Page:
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A comparison of two methods of treatment for central catheter tunnel phlegmon in home parenteral nutrition patients

Michał Ławiński
Karol Forysiński
Agnieszka Bzikowska
Justyna Z. Kostro
Aleksandra Gradowska
Marek Pertkiewicz

Data publikacji online: 2016/02/08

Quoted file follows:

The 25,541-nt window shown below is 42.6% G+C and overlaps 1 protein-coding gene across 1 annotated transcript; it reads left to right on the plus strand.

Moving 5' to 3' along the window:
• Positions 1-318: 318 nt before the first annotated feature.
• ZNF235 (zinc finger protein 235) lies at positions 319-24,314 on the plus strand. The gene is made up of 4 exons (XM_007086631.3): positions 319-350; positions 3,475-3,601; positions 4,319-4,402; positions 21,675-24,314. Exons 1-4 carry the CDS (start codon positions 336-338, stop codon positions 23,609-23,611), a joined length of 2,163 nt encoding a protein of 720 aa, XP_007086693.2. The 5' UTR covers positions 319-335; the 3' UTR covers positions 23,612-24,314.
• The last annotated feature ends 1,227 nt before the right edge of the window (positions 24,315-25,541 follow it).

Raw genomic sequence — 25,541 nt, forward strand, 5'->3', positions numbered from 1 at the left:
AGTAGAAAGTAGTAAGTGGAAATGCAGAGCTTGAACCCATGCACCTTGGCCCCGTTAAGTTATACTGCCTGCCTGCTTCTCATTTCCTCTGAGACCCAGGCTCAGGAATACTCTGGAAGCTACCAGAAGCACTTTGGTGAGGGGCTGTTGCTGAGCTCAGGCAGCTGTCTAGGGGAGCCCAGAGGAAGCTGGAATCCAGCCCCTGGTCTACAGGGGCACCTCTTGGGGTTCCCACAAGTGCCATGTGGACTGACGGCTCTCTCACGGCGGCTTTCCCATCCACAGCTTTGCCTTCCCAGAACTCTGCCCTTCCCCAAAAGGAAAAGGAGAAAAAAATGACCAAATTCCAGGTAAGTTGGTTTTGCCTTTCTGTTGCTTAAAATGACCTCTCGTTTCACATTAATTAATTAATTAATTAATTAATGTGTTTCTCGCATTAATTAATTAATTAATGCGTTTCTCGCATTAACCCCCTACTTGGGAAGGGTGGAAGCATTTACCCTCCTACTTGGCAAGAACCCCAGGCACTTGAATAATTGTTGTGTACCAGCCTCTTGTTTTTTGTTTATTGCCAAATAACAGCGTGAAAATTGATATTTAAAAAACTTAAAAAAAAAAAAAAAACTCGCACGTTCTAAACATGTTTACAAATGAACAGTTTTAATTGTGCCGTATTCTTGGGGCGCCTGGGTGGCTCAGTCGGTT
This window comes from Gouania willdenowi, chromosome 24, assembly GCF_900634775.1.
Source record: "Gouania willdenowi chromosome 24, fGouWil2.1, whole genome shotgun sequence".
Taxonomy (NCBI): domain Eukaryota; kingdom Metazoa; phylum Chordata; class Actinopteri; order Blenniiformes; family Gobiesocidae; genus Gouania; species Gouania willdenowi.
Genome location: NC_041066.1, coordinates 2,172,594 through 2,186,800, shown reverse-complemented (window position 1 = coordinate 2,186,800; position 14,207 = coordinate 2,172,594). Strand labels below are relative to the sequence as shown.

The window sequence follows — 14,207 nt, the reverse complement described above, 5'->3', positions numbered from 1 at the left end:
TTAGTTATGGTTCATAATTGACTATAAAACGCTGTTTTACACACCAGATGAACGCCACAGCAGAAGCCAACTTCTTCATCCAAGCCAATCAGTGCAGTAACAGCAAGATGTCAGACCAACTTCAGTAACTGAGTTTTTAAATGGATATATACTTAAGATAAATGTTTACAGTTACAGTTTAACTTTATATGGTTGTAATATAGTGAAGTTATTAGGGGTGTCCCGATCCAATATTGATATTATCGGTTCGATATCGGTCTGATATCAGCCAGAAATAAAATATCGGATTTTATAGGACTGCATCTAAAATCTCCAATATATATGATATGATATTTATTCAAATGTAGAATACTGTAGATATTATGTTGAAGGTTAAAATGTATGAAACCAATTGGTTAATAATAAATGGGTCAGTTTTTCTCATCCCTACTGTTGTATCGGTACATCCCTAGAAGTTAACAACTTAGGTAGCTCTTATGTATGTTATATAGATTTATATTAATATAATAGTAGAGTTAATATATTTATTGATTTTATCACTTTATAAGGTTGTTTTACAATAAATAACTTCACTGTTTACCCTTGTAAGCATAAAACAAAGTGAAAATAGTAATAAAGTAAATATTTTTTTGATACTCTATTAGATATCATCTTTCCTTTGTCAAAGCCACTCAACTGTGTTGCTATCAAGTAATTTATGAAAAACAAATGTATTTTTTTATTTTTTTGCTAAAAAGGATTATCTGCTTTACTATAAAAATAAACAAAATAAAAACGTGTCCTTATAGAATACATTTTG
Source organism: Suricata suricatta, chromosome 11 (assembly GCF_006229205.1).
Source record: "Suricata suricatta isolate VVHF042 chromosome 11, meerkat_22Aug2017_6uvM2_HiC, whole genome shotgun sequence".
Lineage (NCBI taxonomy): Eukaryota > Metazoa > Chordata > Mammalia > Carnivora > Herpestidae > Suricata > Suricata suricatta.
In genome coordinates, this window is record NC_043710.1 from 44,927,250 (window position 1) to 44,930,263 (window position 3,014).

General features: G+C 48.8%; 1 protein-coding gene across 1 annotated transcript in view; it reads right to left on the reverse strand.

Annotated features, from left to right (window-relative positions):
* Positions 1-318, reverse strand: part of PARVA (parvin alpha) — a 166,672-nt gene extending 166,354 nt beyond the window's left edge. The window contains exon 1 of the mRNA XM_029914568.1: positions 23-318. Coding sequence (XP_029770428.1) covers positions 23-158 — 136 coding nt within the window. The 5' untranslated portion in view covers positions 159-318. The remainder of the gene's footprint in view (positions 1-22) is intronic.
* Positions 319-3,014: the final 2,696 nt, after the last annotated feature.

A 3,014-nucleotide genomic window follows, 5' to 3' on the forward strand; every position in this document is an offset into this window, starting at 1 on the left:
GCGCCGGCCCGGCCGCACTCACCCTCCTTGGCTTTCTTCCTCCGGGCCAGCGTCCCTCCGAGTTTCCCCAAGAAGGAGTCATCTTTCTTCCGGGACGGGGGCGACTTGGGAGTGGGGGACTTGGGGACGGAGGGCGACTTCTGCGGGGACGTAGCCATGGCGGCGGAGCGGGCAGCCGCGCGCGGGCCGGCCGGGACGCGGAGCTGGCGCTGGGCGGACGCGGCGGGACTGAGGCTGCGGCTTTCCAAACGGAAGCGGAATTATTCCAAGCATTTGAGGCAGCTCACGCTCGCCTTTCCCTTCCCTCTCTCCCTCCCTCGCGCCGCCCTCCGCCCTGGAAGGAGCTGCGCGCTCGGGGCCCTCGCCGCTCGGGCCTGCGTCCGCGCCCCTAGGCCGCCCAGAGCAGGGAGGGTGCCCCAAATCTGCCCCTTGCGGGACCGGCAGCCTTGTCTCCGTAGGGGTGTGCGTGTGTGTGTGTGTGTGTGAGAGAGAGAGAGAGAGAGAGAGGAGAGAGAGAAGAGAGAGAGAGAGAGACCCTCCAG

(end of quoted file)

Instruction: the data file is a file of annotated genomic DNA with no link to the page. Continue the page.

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According to ESPEN (European Society of Enteral and Parenteral Nutrition) guidelines, in the case of long-term (> 3 months) parenteral nutrition, the liquid nutrient solution should be administered via a central venous catheter (CVC). Long-term parenteral nutrition requires the use of totally implantable subcutaneous port systems or tunnelled CVCs (e.g. Broviac, Broviac Expert, Groshong). Tunnelled CVCs have been suggested as preferable in patients requiring long-term parenteral nutrition [1]. The choice between a tunnelled catheter and a totally implantable port depends on a number of factors: the preferences and experience of the parenteral nutrition team, the patient’s decision and consent, and the required frequency of venous access. Complications associated with home parenteral nutrition (HPN) can be divided into metabolic, mechanical, and septic. Catheter infections are among the most common and most dangerous HPN complications. It may be reasonable to differentiate catheter related infections in exit site/tunnel infection and catheter-related blood stream infection. The term ‘exit site infection’ is well known in peritoneal dialysis patients [2]. Alcohol consumption, smoking, a low level of education, cultural factors, underlying disease, and the type of venous access are considered to be factors potentially contributing to the development of such complications [2, 3]. Tunnelled CVCs with antiseptic coating are effective in preventing infections [1]. Septic complications of indwelling CVCs include exit site and tunnel infection, which may in some cases rapidly become directly life threatening. Soft tissue suppurative inflammation (phlegmon) may develop soon after CVC insertion, when it is usually due to improper skin preparation prior to CVC insertion in an operating room setting or inexpert CVC insertion by an inexperienced doctor. The CVC tunnel phlegmon that develops long after catheter insertion is an exogenous infection typically resulting from distant migration of cutaneous bacteria along the external surface of the catheter. In both cases the infection typically starts at the catheter exit site and spreads along its tunnel up to the site of its intravenous insertion [4, 5]. Our observations demonstrated that an exit site infection in the chest wall develops as a result of a local soft tissue infection around the catheter cuff, with suppurative discharge at the exit site. If CVC tunnel infection involves the soft tissue tunnel proximal to the CVC cuff, we hypothesise that the cuff may act as a “stopper”, preventing the outflow of the infected suppurative discharge via the catheter exit site. In this type of infection, the antibacterial cuff of the catheter plays a role opposite to preventing infections, for which it was designed. This facilitates the spread of the infection along the CVC tunnel and into the venous lumen, which results in systemic infection – septicaemia. Such an infection is potentially life threatening. The conventional and most common management of phlegmon includes drainage of the suppurated tissues and removal of the infected CVC [6]. Due to unsatisfactory treatment outcomes and the long hospitalisation required in the conventional approach, we introduced a novel technique for the treatment of indwelling CVC tunnel phlegmon. This technique involves a radical excision of the infected soft tissues along with the CVC, i.e. an en bloc excision.